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Biological: Behavioural genetics · Evolutionary psychology · Neuroanatomy · Neurochemistry · Neuroendocrinology · Neuroscience · Psychoneuroimmunology · Physiological Psychology · Psychopharmacology (Index, Outline)
In medicine, hyperpyrexia is an excessive and unusual elevation of set body temperature greater than or equal to 41.1° Celsius (106°F), or extremely high fever. Such a high temperature is considered a medical emergency. It differs from hyperthermia in that in hyperthermia the body temperature is too high above the set point, whereas in hyperpyrexia the body's temperature regulation mechanism sets the normal body temperature too high. It is very often fatal.
Some of the more common causes of hyperpyrexia include:
- Excessive exposure to heat or the sun (also called heat hyperpyrexia, a part of heatstroke), especially if intense exercise is done during such exposure
- amphetamine or other stimulant abuse, which can aggravate the effects of heat hyperpyrexia, or which can cause it by itself, such as the drug PMA which was the cause of a 115F (46.1 C) fever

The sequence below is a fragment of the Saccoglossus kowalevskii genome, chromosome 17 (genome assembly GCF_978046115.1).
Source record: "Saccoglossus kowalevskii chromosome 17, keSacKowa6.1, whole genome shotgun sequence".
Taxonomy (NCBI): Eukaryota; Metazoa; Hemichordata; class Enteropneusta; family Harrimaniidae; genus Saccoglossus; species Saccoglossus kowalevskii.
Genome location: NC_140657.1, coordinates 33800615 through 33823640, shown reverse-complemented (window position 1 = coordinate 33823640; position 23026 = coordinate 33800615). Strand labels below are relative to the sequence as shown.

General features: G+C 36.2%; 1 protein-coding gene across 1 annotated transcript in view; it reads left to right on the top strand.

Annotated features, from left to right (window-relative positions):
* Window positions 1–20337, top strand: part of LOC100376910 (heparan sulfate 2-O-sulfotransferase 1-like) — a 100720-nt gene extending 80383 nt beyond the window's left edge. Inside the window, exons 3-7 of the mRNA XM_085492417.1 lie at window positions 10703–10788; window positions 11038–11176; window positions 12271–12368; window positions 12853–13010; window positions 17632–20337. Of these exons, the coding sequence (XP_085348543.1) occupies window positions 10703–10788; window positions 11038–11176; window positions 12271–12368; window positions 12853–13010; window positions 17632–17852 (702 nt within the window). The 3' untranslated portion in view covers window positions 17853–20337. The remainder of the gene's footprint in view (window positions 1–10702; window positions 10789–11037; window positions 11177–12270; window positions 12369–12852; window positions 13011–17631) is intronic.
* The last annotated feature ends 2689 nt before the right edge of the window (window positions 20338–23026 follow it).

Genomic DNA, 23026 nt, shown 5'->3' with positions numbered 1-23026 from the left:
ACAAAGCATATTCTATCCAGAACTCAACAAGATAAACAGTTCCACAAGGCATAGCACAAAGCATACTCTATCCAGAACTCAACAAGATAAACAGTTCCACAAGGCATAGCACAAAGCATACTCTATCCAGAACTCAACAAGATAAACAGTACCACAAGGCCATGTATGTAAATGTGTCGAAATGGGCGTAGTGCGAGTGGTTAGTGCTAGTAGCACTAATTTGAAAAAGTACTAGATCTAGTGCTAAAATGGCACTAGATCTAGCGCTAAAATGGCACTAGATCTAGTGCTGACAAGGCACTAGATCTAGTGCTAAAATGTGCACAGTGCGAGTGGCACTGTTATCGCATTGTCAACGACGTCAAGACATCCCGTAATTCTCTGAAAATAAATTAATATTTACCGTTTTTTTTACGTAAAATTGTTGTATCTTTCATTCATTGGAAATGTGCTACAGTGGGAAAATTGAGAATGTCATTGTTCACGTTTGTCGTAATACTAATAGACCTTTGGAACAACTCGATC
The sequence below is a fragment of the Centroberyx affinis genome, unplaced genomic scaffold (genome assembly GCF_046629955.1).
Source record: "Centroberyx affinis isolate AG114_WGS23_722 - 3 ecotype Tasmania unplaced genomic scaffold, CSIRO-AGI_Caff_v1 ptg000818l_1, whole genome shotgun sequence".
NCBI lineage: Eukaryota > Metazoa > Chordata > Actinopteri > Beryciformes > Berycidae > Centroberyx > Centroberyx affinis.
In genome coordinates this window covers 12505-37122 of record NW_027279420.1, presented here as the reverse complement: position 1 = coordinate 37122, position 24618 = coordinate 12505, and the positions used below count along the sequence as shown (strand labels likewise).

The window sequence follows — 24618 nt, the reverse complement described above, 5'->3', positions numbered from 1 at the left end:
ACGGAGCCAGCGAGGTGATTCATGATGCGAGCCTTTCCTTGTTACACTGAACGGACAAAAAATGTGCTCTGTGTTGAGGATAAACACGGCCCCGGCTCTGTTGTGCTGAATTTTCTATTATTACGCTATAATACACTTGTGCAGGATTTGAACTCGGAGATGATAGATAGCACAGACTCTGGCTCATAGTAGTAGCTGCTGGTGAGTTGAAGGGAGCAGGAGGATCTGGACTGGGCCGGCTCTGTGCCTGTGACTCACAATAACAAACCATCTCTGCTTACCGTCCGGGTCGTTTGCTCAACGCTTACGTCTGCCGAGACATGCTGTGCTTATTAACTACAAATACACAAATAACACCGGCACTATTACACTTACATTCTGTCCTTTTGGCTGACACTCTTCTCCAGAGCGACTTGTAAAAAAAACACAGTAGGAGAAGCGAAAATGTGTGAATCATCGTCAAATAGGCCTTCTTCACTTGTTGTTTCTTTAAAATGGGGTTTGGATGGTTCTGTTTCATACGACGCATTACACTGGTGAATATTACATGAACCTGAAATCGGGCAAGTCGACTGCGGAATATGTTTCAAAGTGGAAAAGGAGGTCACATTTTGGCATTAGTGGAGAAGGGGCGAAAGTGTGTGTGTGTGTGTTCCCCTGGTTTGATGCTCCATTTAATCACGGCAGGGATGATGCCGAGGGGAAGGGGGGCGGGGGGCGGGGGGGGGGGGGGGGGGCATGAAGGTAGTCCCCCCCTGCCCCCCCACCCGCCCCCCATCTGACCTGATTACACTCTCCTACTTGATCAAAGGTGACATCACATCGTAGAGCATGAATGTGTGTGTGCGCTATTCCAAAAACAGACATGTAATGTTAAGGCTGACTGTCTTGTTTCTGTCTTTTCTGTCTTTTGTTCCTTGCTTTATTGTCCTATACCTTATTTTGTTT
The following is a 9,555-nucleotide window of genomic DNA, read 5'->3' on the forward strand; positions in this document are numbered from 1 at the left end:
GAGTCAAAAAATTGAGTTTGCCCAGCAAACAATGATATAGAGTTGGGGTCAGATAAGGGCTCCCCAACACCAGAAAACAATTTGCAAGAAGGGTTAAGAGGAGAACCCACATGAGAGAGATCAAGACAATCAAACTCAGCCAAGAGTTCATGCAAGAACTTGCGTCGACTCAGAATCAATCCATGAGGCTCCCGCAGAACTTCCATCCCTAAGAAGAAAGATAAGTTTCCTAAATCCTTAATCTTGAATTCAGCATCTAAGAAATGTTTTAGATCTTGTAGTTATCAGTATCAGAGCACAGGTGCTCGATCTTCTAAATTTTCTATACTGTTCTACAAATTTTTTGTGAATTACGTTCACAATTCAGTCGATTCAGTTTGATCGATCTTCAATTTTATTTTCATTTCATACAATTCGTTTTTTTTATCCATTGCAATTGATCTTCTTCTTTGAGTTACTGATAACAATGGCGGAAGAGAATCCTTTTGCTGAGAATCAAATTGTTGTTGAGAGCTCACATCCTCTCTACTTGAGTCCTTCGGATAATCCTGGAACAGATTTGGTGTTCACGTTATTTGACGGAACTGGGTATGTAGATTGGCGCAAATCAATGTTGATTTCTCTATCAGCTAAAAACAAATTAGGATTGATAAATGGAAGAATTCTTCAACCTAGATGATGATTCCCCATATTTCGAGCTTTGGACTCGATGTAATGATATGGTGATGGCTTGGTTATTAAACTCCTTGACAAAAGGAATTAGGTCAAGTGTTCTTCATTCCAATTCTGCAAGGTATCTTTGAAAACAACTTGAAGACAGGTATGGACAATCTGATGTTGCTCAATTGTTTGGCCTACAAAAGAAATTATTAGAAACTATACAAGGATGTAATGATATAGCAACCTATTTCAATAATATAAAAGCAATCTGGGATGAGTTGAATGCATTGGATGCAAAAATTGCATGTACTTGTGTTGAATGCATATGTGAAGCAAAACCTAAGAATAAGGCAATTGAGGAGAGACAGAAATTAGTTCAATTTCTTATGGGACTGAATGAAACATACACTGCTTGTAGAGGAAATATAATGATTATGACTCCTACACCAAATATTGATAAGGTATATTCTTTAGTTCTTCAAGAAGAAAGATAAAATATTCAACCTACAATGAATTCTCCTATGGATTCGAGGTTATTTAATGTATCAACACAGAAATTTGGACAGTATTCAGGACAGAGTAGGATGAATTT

- idiosyncratic drug reactions
- withdrawal from barbiturates, alcohol, or other anxiolytics, although it is less common with benzodiazepines
- serotonin syndrome, caused by combining two or more different serotonin agonists, such as antidepressants, stimulants (prescribed or street drugs), migraine medications, or common cold medicines (including decongestants, antihistamines, and dextromethorphan)
- septicemia (a generalized bacterial infection of the blood)
- some viral infections, such as mononucleosis
- a thyrotoxic crisis (in hyperthyroidism)
- Malignant hyperthermia is a particular condition accompanied by the breakdown of muscle following its over-excitation, in response to certain anesthetics in humans, and other stimuli in animals, such as pigs
- Intense and prolonged convulsions
- Neuroleptic malignant syndrome (NMS) can also cause hyperpyrexia after the administration of antipsychotic drugs.
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